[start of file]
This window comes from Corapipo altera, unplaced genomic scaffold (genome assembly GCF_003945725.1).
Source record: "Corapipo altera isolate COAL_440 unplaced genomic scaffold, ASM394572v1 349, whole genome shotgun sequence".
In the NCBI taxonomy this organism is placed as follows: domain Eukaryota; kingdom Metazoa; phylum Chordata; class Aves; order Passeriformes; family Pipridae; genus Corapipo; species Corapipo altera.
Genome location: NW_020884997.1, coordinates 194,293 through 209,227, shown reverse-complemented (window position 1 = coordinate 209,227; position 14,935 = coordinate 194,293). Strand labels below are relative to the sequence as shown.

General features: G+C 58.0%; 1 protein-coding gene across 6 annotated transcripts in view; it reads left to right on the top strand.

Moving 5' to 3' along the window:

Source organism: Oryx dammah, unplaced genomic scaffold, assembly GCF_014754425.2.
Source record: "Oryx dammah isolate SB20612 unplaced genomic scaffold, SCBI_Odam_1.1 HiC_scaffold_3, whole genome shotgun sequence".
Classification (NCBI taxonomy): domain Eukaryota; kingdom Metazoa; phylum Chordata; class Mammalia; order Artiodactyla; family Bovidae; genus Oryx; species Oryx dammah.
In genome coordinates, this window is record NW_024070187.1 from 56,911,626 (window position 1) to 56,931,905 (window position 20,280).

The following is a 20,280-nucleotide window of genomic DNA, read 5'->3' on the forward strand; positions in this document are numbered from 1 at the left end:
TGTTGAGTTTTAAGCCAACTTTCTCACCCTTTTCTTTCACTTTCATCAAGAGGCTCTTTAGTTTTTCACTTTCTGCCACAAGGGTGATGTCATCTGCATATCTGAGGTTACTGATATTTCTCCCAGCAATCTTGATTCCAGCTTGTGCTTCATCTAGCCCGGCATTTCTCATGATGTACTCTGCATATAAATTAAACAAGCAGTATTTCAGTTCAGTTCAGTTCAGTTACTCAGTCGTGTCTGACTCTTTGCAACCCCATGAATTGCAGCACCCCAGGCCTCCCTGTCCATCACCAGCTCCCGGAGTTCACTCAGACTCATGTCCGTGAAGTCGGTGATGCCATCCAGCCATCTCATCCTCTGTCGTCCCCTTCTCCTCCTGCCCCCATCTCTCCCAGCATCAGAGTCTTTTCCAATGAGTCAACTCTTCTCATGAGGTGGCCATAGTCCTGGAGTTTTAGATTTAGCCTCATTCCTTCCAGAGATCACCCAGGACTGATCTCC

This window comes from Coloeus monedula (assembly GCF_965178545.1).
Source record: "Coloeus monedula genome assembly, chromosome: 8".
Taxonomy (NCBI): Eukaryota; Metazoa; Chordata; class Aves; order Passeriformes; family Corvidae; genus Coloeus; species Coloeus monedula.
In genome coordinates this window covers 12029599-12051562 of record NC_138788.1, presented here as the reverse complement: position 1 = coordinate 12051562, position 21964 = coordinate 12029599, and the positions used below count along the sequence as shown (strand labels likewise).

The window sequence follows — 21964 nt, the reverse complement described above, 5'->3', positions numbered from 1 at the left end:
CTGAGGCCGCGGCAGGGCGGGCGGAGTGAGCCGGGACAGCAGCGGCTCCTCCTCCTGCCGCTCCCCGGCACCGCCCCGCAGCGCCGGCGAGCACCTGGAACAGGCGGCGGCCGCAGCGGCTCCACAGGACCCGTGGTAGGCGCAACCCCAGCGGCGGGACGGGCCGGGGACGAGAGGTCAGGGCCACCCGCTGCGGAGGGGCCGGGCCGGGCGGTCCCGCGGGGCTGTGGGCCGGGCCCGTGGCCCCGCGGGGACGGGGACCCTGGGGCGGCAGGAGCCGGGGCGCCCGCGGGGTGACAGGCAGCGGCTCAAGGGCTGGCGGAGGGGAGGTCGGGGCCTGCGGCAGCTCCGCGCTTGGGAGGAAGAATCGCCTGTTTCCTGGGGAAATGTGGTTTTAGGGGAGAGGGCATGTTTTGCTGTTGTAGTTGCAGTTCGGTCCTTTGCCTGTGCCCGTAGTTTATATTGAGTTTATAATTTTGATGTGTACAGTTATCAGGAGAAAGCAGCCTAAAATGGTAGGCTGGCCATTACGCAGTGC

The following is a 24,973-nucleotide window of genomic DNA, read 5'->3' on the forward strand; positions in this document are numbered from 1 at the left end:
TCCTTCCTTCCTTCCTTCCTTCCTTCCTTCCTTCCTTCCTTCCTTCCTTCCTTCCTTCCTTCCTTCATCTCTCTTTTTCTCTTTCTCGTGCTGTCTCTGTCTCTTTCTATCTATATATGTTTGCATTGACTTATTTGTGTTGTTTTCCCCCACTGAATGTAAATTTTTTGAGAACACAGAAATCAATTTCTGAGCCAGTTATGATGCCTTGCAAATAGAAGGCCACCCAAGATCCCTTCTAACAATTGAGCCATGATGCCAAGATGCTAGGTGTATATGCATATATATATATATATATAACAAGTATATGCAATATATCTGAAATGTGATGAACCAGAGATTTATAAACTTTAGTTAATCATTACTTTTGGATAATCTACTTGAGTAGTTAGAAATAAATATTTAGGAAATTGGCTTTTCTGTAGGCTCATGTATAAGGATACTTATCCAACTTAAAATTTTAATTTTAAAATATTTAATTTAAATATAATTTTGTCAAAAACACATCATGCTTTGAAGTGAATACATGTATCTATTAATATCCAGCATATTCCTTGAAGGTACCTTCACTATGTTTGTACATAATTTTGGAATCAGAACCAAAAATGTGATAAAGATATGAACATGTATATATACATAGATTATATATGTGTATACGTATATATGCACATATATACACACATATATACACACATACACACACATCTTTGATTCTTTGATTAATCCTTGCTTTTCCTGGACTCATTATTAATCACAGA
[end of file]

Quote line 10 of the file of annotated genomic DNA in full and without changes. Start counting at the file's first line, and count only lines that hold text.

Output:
In genome coordinates, this window is record NW_024070187.1 from 56,911,626 (window position 1) to 56,931,905 (window position 20,280).